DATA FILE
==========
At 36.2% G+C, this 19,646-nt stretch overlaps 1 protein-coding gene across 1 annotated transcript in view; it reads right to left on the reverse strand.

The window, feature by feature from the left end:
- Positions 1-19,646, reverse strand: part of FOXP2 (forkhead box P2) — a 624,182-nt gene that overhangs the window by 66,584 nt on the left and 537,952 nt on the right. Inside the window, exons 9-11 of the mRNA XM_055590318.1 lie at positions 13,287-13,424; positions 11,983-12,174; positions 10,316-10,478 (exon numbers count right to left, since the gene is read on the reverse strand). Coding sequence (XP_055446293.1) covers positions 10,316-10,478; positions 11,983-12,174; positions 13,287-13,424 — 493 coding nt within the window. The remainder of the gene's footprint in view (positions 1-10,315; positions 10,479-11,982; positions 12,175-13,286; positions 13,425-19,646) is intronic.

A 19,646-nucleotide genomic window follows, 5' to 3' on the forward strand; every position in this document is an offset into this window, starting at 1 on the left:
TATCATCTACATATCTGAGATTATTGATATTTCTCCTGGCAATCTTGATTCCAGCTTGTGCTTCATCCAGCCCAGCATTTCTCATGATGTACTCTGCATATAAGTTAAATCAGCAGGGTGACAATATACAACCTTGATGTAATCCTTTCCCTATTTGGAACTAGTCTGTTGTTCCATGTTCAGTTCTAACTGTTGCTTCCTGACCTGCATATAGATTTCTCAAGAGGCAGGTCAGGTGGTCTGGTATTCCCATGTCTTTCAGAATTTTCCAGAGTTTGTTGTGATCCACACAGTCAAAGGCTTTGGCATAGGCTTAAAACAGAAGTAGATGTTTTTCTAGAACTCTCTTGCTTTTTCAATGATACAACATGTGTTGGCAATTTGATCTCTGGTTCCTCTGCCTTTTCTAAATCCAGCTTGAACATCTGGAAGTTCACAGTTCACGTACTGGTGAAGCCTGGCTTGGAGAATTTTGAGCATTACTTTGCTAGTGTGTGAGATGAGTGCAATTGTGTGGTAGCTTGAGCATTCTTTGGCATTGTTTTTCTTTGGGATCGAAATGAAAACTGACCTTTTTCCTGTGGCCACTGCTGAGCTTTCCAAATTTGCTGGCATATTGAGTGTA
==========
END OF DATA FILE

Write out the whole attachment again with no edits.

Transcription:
At 36.2% G+C, this 19,646-nt stretch overlaps 1 protein-coding gene across 1 annotated transcript in view; it reads right to left on the reverse strand.

The window, feature by feature from the left end:
- Positions 1-19,646, reverse strand: part of FOXP2 (forkhead box P2) — a 624,182-nt gene that overhangs the window by 66,584 nt on the left and 537,952 nt on the right. Inside the window, exons 9-11 of the mRNA XM_055590318.1 lie at positions 13,287-13,424; positions 11,983-12,174; positions 10,316-10,478 (exon numbers count right to left, since the gene is read on the reverse strand). Coding sequence (XP_055446293.1) covers positions 10,316-10,478; positions 11,983-12,174; positions 13,287-13,424 — 493 coding nt within the window. The remainder of the gene's footprint in view (positions 1-10,315; positions 10,479-11,982; positions 12,175-13,286; positions 13,425-19,646) is intronic.

A 19,646-nucleotide genomic window follows, 5' to 3' on the forward strand; every position in this document is an offset into this window, starting at 1 on the left:
TATCATCTACATATCTGAGATTATTGATATTTCTCCTGGCAATCTTGATTCCAGCTTGTGCTTCATCCAGCCCAGCATTTCTCATGATGTACTCTGCATATAAGTTAAATCAGCAGGGTGACAATATACAACCTTGATGTAATCCTTTCCCTATTTGGAACTAGTCTGTTGTTCCATGTTCAGTTCTAACTGTTGCTTCCTGACCTGCATATAGATTTCTCAAGAGGCAGGTCAGGTGGTCTGGTATTCCCATGTCTTTCAGAATTTTCCAGAGTTTGTTGTGATCCACACAGTCAAAGGCTTTGGCATAGGCTTAAAACAGAAGTAGATGTTTTTCTAGAACTCTCTTGCTTTTTCAATGATACAACATGTGTTGGCAATTTGATCTCTGGTTCCTCTGCCTTTTCTAAATCCAGCTTGAACATCTGGAAGTTCACAGTTCACGTACTGGTGAAGCCTGGCTTGGAGAATTTTGAGCATTACTTTGCTAGTGTGTGAGATGAGTGCAATTGTGTGGTAGCTTGAGCATTCTTTGGCATTGTTTTTCTTTGGGATCGAAATGAAAACTGACCTTTTTCCTGTGGCCACTGCTGAGCTTTCCAAATTTGCTGGCATATTGAGTGTA